Eye of the Tiger to the Beat of my Heart


Experimental
Music

Circuits

Hands-on experimentation & rapid prototyping of sound reactive or sound producing smart objects.


MY STUDY

In recognizing a play between the use of BPMs between music and our heart rates, I decided to conduct a performance experiment using Arduino programming to match the playback speed of a song to my pulse. The result was an interactive experimental speaker hooked up to a pulse sensor, that played “Eye of the Tiger” at varying playback speeds when the sensor read a pulse. 

Below, I outline some of the steps and moments of the final informal performance of this smart object. 



<<TWITCH LIVE PERFORMANCE OF: “EYE OF THE TIGER TO THE BEAT OF MY HEART”>>





Pulse Sensor through a Processing Visualizer 






Wave Shield Build out from Scratch








THE FINAL PRODUCT




MATERIALS –

Wave Shield
Pulse Sensor
Arduino Metro 
-
Plywood
Acrylic Semisphere
PROCESS –

After soldering the wave shield on its PCB board and pulse sensor together with the Arduino Metro, I began testing and troubleshooting the combination code of PulseSensorPlayground & dapHC_samplerate. 

A couple steps to take note:
  • Go into the WaveHC.h file in the WaveHC Arduino Library and in a text editor change "DVOLUME" to 1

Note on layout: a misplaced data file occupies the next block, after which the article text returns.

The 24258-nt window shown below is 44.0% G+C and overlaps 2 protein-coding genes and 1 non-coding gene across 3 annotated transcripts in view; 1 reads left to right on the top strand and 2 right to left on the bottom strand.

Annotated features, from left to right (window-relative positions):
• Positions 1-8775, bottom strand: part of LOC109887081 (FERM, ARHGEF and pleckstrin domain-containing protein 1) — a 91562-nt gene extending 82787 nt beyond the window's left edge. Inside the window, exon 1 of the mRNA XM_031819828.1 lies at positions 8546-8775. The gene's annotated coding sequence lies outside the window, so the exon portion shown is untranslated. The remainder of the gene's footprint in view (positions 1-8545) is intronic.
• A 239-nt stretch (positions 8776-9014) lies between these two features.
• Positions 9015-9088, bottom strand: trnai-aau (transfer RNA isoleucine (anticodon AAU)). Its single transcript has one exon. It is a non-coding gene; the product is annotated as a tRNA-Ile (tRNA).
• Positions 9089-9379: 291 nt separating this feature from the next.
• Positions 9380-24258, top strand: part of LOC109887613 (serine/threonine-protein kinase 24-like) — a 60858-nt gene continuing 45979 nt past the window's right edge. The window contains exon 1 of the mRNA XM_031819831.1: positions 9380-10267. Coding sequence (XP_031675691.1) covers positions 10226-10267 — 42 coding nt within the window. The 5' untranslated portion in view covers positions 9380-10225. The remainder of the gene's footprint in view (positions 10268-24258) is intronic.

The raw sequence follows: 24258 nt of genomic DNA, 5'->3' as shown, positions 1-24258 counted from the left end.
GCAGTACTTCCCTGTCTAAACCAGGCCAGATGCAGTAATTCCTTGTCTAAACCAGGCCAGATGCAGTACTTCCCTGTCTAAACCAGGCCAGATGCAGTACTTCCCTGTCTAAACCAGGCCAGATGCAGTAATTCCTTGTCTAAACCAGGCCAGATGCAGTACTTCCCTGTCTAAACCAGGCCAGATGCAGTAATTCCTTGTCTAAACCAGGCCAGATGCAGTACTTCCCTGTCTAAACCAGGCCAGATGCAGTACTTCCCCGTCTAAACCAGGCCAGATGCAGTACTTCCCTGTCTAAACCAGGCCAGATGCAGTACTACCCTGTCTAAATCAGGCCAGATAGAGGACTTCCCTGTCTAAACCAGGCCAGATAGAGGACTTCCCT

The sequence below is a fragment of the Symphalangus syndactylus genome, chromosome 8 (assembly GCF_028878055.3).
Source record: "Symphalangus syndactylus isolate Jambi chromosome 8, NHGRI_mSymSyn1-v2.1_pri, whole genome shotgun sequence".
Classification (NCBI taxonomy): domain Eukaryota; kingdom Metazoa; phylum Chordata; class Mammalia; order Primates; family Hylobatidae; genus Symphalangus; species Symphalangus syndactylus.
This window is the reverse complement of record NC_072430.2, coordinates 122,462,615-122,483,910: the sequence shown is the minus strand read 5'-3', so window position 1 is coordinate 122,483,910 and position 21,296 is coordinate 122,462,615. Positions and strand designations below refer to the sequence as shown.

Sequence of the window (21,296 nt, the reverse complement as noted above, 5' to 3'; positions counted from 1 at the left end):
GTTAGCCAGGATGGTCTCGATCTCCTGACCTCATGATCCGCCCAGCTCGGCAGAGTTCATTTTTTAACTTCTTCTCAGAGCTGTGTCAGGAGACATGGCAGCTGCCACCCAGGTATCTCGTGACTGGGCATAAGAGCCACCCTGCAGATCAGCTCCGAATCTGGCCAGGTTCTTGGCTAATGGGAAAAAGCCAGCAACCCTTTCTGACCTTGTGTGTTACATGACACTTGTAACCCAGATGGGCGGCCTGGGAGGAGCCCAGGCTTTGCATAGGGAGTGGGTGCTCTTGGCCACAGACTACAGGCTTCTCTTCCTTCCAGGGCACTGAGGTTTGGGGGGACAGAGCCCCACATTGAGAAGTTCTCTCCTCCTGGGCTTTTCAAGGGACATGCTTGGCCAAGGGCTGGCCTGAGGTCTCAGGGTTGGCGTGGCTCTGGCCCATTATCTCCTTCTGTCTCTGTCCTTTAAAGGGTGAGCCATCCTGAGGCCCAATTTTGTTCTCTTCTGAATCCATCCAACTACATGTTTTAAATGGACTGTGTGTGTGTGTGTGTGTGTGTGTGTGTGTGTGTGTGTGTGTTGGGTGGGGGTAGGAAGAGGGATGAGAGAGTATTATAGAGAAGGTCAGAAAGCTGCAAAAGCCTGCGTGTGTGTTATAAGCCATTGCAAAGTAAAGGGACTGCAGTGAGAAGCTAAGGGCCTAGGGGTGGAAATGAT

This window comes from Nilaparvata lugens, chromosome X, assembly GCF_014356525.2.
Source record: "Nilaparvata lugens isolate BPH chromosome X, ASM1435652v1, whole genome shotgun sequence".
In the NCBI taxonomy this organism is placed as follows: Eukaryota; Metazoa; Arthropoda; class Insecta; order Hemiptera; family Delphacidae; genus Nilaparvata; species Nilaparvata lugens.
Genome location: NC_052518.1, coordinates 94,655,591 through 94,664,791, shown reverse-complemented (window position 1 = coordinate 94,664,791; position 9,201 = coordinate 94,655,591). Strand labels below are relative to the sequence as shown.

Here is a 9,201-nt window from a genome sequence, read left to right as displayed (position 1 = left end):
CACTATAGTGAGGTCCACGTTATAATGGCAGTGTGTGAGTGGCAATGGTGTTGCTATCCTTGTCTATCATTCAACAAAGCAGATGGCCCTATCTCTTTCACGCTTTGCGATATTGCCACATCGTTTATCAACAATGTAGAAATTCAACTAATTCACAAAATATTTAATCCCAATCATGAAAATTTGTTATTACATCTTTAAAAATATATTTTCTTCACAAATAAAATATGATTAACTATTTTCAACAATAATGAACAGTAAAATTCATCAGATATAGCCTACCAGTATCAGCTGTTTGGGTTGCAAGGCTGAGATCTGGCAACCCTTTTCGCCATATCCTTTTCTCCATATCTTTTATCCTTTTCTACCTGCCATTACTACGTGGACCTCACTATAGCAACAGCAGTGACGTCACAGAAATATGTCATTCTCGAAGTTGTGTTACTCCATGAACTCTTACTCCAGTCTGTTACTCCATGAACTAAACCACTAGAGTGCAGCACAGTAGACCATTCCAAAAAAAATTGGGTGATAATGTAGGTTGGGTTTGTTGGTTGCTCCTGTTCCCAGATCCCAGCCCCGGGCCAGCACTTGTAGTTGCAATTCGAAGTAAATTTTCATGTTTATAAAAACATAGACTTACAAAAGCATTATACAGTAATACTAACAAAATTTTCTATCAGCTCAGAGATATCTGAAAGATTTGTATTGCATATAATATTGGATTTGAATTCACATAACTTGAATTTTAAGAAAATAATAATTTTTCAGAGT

• Rename all WAV files to 8 all caps characters. 
  • Both the Pulse Sensor and the Wave Shield utilizes the same timer on the Arduino Metro, so we’d have to disable the interrupts in the Pulse Sensor Library code when splicing it into the dapHC_sample rate code. 
  • Use the Serial Monitor or Serial Plotter to check if the pulse sensor is responding! https://youtube.com/shorts/hs8RAIXyfM0?feature=share 
  • Change up the sensitivity of how the pulse impacts the WAV file by playing with the potval value (potval*10) and the new sample rate divide (newsamplerate /= 512;) 

EXPERIMENTS:







the side hustle of 2015 – 2021

For 6 years, I dedicated my career to dance performance and creating movement for the stage, while exploring what design meant to me as an artist.
why it mattered

That gave me the time and space to breathe new life into my interdisciplinary arts-based research around the fluid categorization of identities in tangent with the self.